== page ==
Three magazines who have done away with traditional advertising


Advertising. It is a standard part of magazine making that only a few can go without. But a trend is emerging and doing away with traditional adverts. A viable alternative that is cropping up in more and more magazines: the “sponsorships” (or “partnerships”) model that produces a more “native” and enjoyable experience for both readers (and the companies involved). I took a look — and heard from — Offscreen, Intern and Future Perfect on their different take on advertising.

The idea behind most mag’s sponsorships is not just to sell space to companies who want to promote themselves to the magazine’s readership, but to join forces with the sponsors, make them a part of the magazine. With this model, there are no regular ads; in their place are simple pages, usually in a distinct “sponsor” section of the magazine (sometimes even referred to as “editorial”), containing just logos and text and sometimes a photo.

Makeshift is another magazine using partnerships instead of traditional advertising.
Partners displayed in Makeshift

The first time I saw sponsorships in a magazine was with Offscreen, way back in early 2012. The method that editor Kai Brach implemented has been adapted as a valid and valuable way of acquiring funding for an issue, with a handful of other publications involving and presenting companies in the same way (both Intern and Future Perfect mention Offscreen when talking about their sponsorships/partnerships model and you’ll see similarities in the photos below). This method creates a small community of companies around the publication and makes a far more enjoyable experience for readers.

“Not a week goes by without me receiving an email about the way I present sponsors in the magazine.”
Kai Brach, Editor of Offscreen
Offscreen, issue 9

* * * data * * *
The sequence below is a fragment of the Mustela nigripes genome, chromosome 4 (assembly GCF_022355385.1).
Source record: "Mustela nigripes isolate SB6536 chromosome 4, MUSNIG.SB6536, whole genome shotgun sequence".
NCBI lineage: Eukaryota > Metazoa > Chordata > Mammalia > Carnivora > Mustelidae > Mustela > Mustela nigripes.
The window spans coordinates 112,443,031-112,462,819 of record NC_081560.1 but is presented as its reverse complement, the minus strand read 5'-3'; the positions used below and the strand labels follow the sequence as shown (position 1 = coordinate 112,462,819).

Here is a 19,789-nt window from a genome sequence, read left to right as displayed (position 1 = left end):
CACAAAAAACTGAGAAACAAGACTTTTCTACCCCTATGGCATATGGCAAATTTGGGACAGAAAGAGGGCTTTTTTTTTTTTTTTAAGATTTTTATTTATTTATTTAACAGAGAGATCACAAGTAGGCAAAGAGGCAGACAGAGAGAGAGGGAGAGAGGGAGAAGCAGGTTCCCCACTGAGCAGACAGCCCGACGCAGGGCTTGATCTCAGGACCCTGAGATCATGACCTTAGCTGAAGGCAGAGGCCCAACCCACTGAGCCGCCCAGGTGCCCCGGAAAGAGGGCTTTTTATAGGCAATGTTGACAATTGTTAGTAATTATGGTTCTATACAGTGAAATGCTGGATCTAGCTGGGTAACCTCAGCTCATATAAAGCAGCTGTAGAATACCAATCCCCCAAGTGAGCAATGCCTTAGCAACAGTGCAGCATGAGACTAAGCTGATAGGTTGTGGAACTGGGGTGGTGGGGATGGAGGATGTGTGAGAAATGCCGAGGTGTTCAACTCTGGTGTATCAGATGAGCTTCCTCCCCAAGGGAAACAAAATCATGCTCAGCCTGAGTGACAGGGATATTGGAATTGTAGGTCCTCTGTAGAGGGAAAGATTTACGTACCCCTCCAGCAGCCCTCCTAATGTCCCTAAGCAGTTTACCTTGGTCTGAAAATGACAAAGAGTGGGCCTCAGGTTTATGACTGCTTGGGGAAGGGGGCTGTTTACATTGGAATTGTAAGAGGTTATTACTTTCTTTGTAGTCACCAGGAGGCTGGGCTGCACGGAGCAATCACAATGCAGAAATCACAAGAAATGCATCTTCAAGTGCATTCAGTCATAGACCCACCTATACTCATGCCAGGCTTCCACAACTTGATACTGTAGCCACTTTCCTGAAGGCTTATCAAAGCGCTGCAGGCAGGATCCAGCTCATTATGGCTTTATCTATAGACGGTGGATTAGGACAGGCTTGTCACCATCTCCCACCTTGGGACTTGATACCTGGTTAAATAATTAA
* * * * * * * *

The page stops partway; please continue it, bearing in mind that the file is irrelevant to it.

Typekit and Squarespace are regular sponsors of Offscreen

Acquiring any sort of funding for a project is hard. Nicholas Underhill, editor of Future Perfect, found that their partnerships proposition went down better with companies than regular advertising. The key is making companies feel part of your product.

“It turns out that trying to secure traditional advertisements for an unproven, new publication is hard! … We contacted companies and brands that we thought aligned with FP and our projected readership, but they weren’t really interested. … Not only did a ‘partnership’ sound more palatable when presenting to companies, I thought it looked better than random ads too.” — Nicholas Underhill, Editor of Future Perfect
Future Perfect, issue 2

Instead of merely showing an ad, a sponsorship involves companies on an elevated level. By design, companies involved will probably be more relevant than with ads. As Alec Dudson, editor of Intern, pointed out to me, “there’s no point in an advert if it doesn’t work in the context of the magazine.” Sponsors aren’t just there to sell something, they are there because they align with the publication’s content and want to be a part of it and a member in its community.

There is more meaning behind the way sponsorships are presented and because of this, they tend to be more effective. As you’ve seen with the photos above, sponsor slots are designed consistently, without vying for reader attention. The publication takes charge of the design, taking time to present the logos and information in a calm, beautiful manner, and as a reader, you notice the difference instantly.

“The beauty of taking the sponsorship approach, was that you could make them flow beautifully with your art direction and make them look as carefully considered and curated as all of the content. They sit really easily in the issues and as such, seem far more sincere.” — Alec Dudson, Editor of Intern Tweet quote
Intern, issue 2

As a reader, it’s nice to see publications making the effort to select and persuade relevant companies to get involved, rather than just going out to find a company with money and a ready-made ad. Presenting sponsors in a more paired back and intimate manner also actually increases reader engagement in some examples. I can’t be the only one who looks at sponsor pages more than regular ads. As Kai has learned from almost three years using this model,

“You can make something less intrusive and less ostentatious, and people actually pay more attention because of it.”
Kai Brach, Editor of Offscreen

I can only see the sponsorships/partnerships model growing and becoming more of a standard for smaller magazines to generate support for their next issues. Traditional advertising just doesn’t come close to offering the same experience, and it seems sponsors, publishers and readers are all in agreement.


Originally published at journal.danrowden.com.

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